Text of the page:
Villanueva del TrabucoAyuntamiento, Plaza Del Prado, 1, Villanueva del Trabuco, 29313
Villanueva del Trabuco is a town in the district of Nororma, in the province of Malaga, near the Sierra de San Jorge and Sierra Gorda. The beautiful mountain scenery, with an abundance of streams and water resources, make this the perfect place for hiking, cycling routes and other thrilling adventure sports tree-top walking.
It should also be noted that the source of the river Guadalhorce, the main river in the province of Malaga, is also in this town.
VILLANUEVA DEL TRABUCO IS NOT TO BE MISSED
The Fuente de los Cien Caños (the 100-spout fountain) marks the source of the River Guadalhorce. A visit to this huge complex built into the rock from which a veritable display of water spurts forth, is a must.
In the town centre, visit the church of Nuestra Señora de los Dolores, constructed in the 18th century, with a notable bell tower.
The hermitage of the Virgen del Puente lies both physically and emotionally in the heart of the village.
HOW TO GET TO VILLANUEVA DEL TRABUCO FROM MALAGA
There are 47 km from Malaga to Villanueva del Trabuco. By car, the journey takes a little less than 45 minutes along the A-45 and A-92M highways to junction 16 where you take the A-7203 to your destination.
In public transport, take the bus from Malaga-Villanueva de Tapia via Villanueva del Trabuco. The journey takes approximately 1 hour and 20 minutes.
Without a doubt, the scenery around Villanueva del Trabuco is one of its major attractions. To enjoy the landscape, take the road from Sierra de Gibalto, following the Alto Guadalhorce, to the Mirador Alto, from where you have unbeatable views of the town.
Trabuqueños (as the locals are known) and visitors can enjoy true mountain landscapes in the sierra Gorda, sierra del Jobo and sierra de San Jorge. A number of footpaths and cycle paths lead to these sites.
Villanueva del Trabuco also has a zone where you can take on challenges and have adventures while in contact with nature. The treetop walk in the Sierra de Camarolos, a leisure area offering different challenges: multi-adventure circuits, climbing wall, tunnels, walkways, zip lines, etc.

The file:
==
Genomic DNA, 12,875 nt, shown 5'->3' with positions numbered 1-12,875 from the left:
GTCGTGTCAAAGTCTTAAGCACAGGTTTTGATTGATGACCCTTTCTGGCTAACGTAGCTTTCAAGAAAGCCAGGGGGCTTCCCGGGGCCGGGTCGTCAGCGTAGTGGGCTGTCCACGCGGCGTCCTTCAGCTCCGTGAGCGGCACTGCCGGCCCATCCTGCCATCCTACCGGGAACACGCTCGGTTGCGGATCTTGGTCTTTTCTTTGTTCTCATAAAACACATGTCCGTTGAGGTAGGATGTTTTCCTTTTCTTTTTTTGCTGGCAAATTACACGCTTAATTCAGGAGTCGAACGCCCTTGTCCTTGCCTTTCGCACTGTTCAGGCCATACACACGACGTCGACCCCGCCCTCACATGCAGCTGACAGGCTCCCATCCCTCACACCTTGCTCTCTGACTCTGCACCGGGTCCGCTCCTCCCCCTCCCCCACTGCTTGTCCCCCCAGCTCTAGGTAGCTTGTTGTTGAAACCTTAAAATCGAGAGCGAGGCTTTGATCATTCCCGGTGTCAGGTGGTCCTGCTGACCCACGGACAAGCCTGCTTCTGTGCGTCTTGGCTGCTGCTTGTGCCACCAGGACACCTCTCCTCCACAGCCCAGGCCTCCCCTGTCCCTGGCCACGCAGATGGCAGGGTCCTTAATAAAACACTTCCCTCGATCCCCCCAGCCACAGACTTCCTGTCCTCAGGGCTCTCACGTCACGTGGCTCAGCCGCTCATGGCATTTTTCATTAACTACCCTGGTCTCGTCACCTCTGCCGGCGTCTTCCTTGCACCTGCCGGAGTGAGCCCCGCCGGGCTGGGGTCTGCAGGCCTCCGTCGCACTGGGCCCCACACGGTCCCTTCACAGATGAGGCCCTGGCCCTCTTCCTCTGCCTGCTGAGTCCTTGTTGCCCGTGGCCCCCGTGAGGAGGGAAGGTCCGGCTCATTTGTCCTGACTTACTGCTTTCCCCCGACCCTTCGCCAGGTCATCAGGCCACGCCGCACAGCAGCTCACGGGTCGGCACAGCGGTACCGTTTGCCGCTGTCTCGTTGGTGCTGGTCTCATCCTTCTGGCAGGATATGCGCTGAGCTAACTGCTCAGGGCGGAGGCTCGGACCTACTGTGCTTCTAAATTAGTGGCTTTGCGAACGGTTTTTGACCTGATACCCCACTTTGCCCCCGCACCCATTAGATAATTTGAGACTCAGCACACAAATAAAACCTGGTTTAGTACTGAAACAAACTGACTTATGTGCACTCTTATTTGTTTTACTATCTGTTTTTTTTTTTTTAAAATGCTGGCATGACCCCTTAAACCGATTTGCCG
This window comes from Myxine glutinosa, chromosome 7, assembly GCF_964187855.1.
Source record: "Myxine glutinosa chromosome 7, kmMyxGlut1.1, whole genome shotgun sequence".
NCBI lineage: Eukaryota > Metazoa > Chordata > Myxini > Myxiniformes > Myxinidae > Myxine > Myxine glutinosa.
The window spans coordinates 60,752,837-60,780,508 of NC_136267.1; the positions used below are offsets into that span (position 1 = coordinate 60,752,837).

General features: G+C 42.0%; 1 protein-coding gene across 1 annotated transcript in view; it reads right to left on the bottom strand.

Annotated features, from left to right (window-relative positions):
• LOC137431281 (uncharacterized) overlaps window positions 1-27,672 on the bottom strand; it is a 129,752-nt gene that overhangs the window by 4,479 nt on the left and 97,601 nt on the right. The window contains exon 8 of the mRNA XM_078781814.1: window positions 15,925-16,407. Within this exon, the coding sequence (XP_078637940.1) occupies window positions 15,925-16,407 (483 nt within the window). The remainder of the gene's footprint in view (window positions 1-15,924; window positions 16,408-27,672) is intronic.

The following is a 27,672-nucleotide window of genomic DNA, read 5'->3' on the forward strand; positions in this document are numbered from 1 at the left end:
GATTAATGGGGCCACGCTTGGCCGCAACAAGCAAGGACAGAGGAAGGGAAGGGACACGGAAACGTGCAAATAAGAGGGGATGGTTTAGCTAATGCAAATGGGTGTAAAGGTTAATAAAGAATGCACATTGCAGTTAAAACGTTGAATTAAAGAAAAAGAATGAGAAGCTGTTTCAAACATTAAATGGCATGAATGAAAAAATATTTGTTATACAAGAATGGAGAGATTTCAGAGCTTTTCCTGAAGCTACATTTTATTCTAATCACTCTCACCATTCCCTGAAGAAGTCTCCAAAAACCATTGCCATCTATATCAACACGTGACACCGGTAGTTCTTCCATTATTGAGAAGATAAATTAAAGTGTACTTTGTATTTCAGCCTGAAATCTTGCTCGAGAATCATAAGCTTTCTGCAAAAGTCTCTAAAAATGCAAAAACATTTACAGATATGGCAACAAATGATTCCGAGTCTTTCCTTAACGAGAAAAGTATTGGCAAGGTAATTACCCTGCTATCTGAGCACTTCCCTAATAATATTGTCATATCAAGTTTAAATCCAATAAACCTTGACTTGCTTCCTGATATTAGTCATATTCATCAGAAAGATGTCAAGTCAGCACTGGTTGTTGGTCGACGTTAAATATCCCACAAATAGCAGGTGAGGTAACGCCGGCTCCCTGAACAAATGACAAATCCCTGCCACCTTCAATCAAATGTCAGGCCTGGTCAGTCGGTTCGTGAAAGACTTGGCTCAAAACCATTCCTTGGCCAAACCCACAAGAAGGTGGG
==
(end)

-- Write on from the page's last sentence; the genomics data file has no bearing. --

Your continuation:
The most important celebrations in Villanueva del Trabuco are held in September in honour of their patron saint, Nuestra Señora de los Dolores.
The Fair takes place in August, and the San Antonio and San Juan celebrations are in June.
The festive calendar also includes the Cabalgata de Reyes (the Cavalcade of the Three Wise Men) in January; the Candelaria and Carnival in February; San Marcos in April; and the romería de San Isidro in May.
The most traditional recipes in Villanueva del Trabuco include the olla (a local casserole made with cod), papandúas (cod fritters), guisillo de San José (soup with fritters), migas (essentially sautéed dried bread, served with chopped vegetables and meat), porra caliente (cream soup of potatoes, bread and garlic…) and roasted mushrooms (very tasty in this area). A cuisine which makes the most of the products found and grown locally in the fields of the town.
Quince jam and pestiños (delicious Arab pastries) are the most typical sweet dishes.
Archaeological evidence found in Villanueva del Trabuco attests to the presence of man in the area since prehistoric times. However, no evidence has been found of important settlements after the Romans and the Visigoths. Only in 1487, Ferdinand the Catholic set out from Antequera to seize Vélez-Málaga. On his way to Axarquía, the King divided his Christian army into two fronts. One of them, led by the Marquis of Cádiz, marched across the land that is today Villanueva del Trabuco.
In the eighteenth century, King Charles III promoted the repopulation of several areas in Andalusia, based on their potential for agriculture and husbandry. 6,000 settlers were brought from Germany and Flanders to live in various areas in the region, including Málaga. The town of Villanueva del Trabuco emerged as a result of this movement. After several decades, in 1845, locals petitioned for secession from Archidona. Their petition was approved five years later, and the town began to have its own Town Hall.
Legend has it…: The blunderbuss
According to legend, at a crossroads next to the town of Villanueva del Trabuco there used to be an inn. The owner would go to Archidona for food on a regular basis, but he was often attacked by crooks, who stole the victuals that had cost him so much to get. Sick and tired of this situation, he bought a blunderbuss and took it with him wherever he went. In Archidona, people began to refer to him as "the guy with the blunderbuss". This is the origin of the town"s name, for blunderbuss is "trabuco" in Spanish
- Inhabitants (5,001-10,000)
- Inland area